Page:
A new study has found that La Niña-like conditions in the Pacific Ocean off the coast of Panamá were closely associated with an abrupt shutdown in coral reef growth that lasted 2,500 years. The study suggests that future changes in climate similar to those in the study could cause coral reefs to collapse in the future.

Researchers identify keys to improved polymer solar cells

February 23, 2015 8:38 am | by Bill Kisliuk, Univ. of California, Los Angeles | News | Comments

Paving the way for lighter and more flexible solar devices, Univ. of California, Los Angeles researchers have identified the key principles for developing high-efficiency polymer solar cells. Today’s commercially produced solar panels use silicon cells to efficiently convert sunlight to energy. But silicon panels are too heavy to be used for energy-producing coatings for buildings and cars, or flexible and portable power supplies.

Scientists discover protein’s role in several types of cancers

February 23, 2015 8:20 am | by Amy Adams, Stanford Univ. | News | Comments

A protein found in pancreatic tumors may lead to a new chemotherapy that is effective against many different kinds of cancers, but turning the discovery into a new drug has required a bit of chemistry know-how.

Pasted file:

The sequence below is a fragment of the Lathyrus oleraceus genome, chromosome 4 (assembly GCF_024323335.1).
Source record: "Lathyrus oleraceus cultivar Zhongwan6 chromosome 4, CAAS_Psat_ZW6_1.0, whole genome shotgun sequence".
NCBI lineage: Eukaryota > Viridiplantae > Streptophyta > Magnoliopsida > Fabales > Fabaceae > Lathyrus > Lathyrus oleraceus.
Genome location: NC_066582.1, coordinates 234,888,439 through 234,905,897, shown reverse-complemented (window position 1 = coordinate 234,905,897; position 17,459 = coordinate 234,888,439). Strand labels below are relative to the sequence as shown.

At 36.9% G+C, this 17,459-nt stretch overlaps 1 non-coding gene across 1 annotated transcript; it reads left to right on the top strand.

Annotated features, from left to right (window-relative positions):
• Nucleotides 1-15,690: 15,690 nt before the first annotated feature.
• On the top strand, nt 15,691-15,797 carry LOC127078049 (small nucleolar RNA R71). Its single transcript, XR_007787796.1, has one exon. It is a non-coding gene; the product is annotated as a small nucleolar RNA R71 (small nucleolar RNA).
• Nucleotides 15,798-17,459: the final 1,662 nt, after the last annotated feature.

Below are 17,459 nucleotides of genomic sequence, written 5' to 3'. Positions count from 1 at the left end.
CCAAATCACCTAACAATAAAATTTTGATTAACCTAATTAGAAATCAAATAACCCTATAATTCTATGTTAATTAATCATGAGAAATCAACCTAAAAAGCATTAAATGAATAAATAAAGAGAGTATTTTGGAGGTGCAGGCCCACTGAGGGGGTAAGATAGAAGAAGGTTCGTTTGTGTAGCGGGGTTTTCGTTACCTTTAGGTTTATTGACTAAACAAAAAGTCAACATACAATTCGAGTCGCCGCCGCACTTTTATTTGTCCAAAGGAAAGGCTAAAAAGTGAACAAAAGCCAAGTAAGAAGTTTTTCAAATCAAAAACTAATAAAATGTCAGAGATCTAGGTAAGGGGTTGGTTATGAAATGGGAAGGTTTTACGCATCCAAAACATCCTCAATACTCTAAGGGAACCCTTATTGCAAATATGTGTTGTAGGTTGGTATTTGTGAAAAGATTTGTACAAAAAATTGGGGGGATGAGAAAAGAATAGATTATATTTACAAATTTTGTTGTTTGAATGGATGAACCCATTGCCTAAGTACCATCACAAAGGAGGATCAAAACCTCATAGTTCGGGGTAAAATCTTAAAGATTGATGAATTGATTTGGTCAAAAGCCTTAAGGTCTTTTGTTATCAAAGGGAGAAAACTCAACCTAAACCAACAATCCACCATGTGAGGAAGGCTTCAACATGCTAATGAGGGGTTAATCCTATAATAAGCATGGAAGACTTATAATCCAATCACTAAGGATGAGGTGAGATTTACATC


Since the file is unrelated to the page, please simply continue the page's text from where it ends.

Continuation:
Radio chip for the Internet of things

February 23, 2015 7:46 am | by Larry Hardesty, MIT News Office | News | Comments

At this year’s Consumer Electronics Show, the big theme was the “Internet of things”: the idea that everything in the human environment could be equipped with sensors and processors that can exchange data, helping with maintenance and the coordination of tasks. Realizing that vision, however, requires transmitters that are powerful enough to broadcast to devices dozens of yards away but energy-efficient enough to last for months.

Spacecraft catch a solar shockwave in the act

February 20, 2015 1:19 pm | by Jennifer Chu, MIT News Office | News | Comments

On Oct. 8, 2013, an explosion on the sun’s surface sent a supersonic blast wave of solar wind out into space. This shockwave tore past Mercury and Venus, blitzing by the moon before streaming toward Earth. The shockwave struck a massive blow to the Earth’s magnetic field, setting off a magnetized sound pulse around the planet.

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Evolving a bigger brain with human DNA

February 20, 2015 10:54 am | by Karl Bates, Duke Univ. | News | Comments

The size of the human brain expanded dramatically during the course of evolution, imparting us with unique capabilities to use abstract language and do complex math. But how did the human brain get larger than that of our closest living relative, the chimpanzee, if almost all of our genes are the same?

Fibers made by transforming materials